Nord Stream is a Geopolitical Disaster for the EU

Yesterday, this letter to the editor from the Polish Defense Minister and two academics was published by the FT:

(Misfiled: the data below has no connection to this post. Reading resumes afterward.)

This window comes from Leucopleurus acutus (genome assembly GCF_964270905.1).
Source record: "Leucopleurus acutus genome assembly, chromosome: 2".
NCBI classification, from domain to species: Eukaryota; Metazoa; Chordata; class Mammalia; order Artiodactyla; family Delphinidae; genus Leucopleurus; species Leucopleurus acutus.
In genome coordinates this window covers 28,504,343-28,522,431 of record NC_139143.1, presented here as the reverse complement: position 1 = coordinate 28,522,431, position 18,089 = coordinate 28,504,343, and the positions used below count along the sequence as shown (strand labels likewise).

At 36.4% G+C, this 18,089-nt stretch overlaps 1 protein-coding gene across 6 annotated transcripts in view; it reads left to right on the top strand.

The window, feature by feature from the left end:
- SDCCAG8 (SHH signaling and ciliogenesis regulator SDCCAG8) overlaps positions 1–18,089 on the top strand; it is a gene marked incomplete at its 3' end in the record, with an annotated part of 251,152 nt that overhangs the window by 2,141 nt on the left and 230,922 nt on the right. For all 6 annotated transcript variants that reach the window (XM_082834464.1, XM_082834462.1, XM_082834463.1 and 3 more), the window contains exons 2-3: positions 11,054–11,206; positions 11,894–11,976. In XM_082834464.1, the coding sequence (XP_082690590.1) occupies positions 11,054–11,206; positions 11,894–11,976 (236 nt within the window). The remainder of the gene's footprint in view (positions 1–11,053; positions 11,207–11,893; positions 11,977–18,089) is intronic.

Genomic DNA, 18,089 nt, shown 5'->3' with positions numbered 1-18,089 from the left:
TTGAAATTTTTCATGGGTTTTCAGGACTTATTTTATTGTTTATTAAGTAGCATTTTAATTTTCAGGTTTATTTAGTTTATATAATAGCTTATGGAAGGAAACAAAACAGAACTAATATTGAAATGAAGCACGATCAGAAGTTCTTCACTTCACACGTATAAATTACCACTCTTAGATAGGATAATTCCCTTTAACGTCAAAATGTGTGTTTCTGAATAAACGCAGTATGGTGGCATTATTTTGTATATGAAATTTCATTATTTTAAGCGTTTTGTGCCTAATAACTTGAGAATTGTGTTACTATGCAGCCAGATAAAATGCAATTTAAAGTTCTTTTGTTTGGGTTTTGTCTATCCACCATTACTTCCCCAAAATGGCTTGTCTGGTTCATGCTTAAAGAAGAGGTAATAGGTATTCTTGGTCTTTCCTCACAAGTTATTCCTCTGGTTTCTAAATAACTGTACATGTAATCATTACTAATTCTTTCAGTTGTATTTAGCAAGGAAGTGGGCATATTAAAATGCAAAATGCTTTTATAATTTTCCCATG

From Mr Radek Sikorski, Mr Maciej Olex-Szczytowski and Mr Jacek Rostowski. Sir, European Union solidarity was excellently, if belatedly, demonstrated to President Vladimir Putin by Angela Merkel, the German chancellor, and José Manuel Barroso, president of the European Commission, at the recent EU-Russia summit at Samara in central Russia. Thoughts of renewing a comprehensive EU-Russia partnership agreement must be quelled until Russia stops its egregious harassment of its EU neighbours. True to historic form, when confronted the Russian leader is contemplating tactical withdrawals. Already he has publicly told his henchmen to “solve” the “problem” of Polish meat sales (translation: “Find me an excuse quick to lift the groundless embargo which I myself have mandated”). Let us hope Russia will also cease its electronic attacks on Estonia, its oil blockade of Lithuania and so on. But Russia’s divisive strategy still seems in place, so expect new tests for EU solidarity even if such “problems” are “solved”. With their new, clear view of Mr Putin, now is the time for the German chancellor and the European Commission to bin the Nordstream gas pipeline between Russia and Germany under the Baltic, planned by Gazprom, the state-controlled Russian gas monopoly, as controlling partner and BASF and Eon as minority players. The most outrageous attempt by Mr Putin to divide and damage the EU, it would be an economic and geopolitical disaster for the Union. The pipeline was initiated by Gerhard Schröder, Chancellor Merkel’s predecessor, with no consultation with Germany’s EU partners. Economically, Nordstream is absurd. Its cost (estimates up to €12bn are quoted, but there is no official figure) would be three to five times that of doubling up existing land links. Financing it should be tough as the European Investment Bank has balked and German taxpayer guarantees for Russia are questioned by the Commission. But in any event, the bill would be met via the tariff by German and other EU producers and consumers. They would be paying for increased market dominance over themselves by Russia-Gazprom and its allies, in raging contradiction to European policy on liberalisation. Ineluctably, there would be higher energy costs and lower German and EU competitiveness. And fossil fuel usage would be entrenched, to the detriment of cheaper and cleaner nuclear power. Geopolitically, Nordstream secures for Russia not just increased EU subservience in energy. Russia gains the ability to decouple old and new members by differentially turning off the tap, as done to Belarus, Georgia and Ukraine and more recently to Estonia and Lithuania. For this principal reason Poland, Estonia and Lithuania are vehemently opposed (Sweden has reservations on ecological grounds). Post Samara the Russians have announced a new “bypass” pipeline to the Baltic, this time for oil, which may make existing westward links needlessly redundant (“Pipeline set to tighten Russian grip on energy”, May 22). If indeed Mr Putin hopes that in energy matters he can still divide and rule, the best way to show him his error is to scrap Nordstream and enact explicit energy solidarity within the EU. Radek Sikorski, Minister of National Defence, Poland, 2005-7 Maciej Olex-Szczytowski, Warsaw 01-557, Poland Jacek Rostowski, Professor of Economics, Central European University, 1051 Budapest, Hungary